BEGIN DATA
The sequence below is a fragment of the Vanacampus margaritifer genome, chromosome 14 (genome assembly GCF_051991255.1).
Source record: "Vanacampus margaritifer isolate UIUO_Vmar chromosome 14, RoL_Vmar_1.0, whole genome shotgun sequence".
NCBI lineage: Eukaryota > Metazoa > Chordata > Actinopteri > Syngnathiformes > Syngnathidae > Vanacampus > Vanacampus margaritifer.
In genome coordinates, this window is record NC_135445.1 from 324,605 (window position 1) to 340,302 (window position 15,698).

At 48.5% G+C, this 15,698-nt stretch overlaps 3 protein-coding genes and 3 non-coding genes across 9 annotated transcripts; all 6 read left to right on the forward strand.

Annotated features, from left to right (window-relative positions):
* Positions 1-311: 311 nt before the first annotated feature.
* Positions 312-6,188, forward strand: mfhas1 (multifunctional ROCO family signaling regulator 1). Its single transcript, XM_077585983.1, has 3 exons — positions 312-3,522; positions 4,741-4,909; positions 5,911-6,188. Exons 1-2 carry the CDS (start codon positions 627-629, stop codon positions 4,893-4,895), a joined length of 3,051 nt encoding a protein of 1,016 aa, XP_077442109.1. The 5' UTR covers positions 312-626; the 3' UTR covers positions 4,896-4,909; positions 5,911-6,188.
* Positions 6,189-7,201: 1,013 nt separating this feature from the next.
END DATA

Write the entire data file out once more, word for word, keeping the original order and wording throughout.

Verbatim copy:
The sequence below is a fragment of the Vanacampus margaritifer genome, chromosome 14 (genome assembly GCF_051991255.1).
Source record: "Vanacampus margaritifer isolate UIUO_Vmar chromosome 14, RoL_Vmar_1.0, whole genome shotgun sequence".
NCBI lineage: Eukaryota > Metazoa > Chordata > Actinopteri > Syngnathiformes > Syngnathidae > Vanacampus > Vanacampus margaritifer.
In genome coordinates, this window is record NC_135445.1 from 324,605 (window position 1) to 340,302 (window position 15,698).

At 48.5% G+C, this 15,698-nt stretch overlaps 3 protein-coding genes and 3 non-coding genes across 9 annotated transcripts; all 6 read left to right on the forward strand.

Annotated features, from left to right (window-relative positions):
* Positions 1-311: 311 nt before the first annotated feature.
* Positions 312-6,188, forward strand: mfhas1 (multifunctional ROCO family signaling regulator 1). Its single transcript, XM_077585983.1, has 3 exons — positions 312-3,522; positions 4,741-4,909; positions 5,911-6,188. Exons 1-2 carry the CDS (start codon positions 627-629, stop codon positions 4,893-4,895), a joined length of 3,051 nt encoding a protein of 1,016 aa, XP_077442109.1. The 5' UTR covers positions 312-626; the 3' UTR covers positions 4,896-4,909; positions 5,911-6,188.
* Positions 6,189-7,201: 1,013 nt separating this feature from the next.